Traditional Japanese performances highlighted at event
January 17, 2014
WEST LAFAYETTE, Ind. — Rakugo, Japanese comedic storytelling, and Kamikiri, Japanese paper cutting, will be featured on Feb. 18 at Purdue University.
An Evening of Traditional Japanese Performances: Rakugo and Kamikiri is at 7 p.m. in Matthews Hall, Room 210. The event, which is free and open to the public, is sponsored by the School of Languages and Cultures, the Department of East Asian Languages and the Asian Studies Program. All performances will be in Japanese with English subtitles projected on PowerPoint slides.
Rakugo, where the performers sit on a cushion to tell a humorous story without standing on their feet, will be presented by guest artist Ryūtei Saryū. The storyteller can only use a paper fan and a tenugui, a Japanese towel, as props. Saryū became an apprentice of professional Rakugo performer Yanagiya Sankyo in 1993, and Saryū received a top rank, shin'uchi, in 2006. He continues to concentrate on classical stories and has an orthodox performance style, says Eiji Sekine, associate professor of Japanese and chair of the Department of East Asian Languages and coordinator of the event.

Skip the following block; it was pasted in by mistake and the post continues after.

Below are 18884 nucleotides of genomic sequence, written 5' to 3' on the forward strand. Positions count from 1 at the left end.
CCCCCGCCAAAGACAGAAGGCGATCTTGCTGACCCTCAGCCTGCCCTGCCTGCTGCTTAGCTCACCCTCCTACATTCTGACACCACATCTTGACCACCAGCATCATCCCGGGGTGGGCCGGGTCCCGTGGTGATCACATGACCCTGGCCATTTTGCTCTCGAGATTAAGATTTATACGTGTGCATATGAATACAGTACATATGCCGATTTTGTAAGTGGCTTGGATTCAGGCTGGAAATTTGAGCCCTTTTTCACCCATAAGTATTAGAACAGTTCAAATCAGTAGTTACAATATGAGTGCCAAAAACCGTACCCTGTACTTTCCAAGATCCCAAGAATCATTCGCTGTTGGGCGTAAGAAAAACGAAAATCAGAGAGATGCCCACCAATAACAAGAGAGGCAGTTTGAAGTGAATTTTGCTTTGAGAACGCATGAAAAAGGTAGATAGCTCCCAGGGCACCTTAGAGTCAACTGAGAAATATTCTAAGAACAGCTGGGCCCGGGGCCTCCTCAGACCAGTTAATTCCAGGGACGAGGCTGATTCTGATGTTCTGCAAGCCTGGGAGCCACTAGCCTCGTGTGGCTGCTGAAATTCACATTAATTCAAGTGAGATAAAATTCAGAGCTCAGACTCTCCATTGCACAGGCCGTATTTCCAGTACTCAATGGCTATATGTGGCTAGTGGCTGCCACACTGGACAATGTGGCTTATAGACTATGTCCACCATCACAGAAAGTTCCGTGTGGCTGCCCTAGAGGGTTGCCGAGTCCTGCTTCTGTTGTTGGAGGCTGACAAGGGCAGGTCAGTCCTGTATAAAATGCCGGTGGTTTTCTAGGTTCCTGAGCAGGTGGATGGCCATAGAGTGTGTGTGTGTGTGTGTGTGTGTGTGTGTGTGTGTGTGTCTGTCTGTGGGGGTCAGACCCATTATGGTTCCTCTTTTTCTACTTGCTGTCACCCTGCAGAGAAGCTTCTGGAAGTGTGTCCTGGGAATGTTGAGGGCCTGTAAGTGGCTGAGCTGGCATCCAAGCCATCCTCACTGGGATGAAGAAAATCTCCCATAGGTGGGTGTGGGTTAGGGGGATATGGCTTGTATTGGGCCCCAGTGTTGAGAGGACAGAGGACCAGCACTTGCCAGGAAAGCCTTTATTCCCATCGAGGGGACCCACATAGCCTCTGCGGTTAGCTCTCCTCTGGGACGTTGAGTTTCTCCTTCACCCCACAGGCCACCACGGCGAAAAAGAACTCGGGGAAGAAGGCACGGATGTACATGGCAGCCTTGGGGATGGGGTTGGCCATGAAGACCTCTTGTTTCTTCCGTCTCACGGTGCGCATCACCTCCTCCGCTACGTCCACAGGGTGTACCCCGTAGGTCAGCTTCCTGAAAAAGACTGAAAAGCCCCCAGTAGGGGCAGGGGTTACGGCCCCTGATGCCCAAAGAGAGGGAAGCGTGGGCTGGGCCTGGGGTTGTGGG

Hayahiya Niraku is the guest artist performing Kamikiri. The artist asks for a topic from the audience, and then the performer cuts out the image from a plain piece of paper without drawing an outline. There are only a handful of professional Kamikiri performers, and Niraku was born into a Kamikiri family. He served as an apprentice for his father in 1989, and has been performing on stage since 1991.
Writer: Amy Patterson Neubert, 765-494-9723, email@example.com
Source: Eiji Sekine, firstname.lastname@example.org
Related website:College of Liberal Arts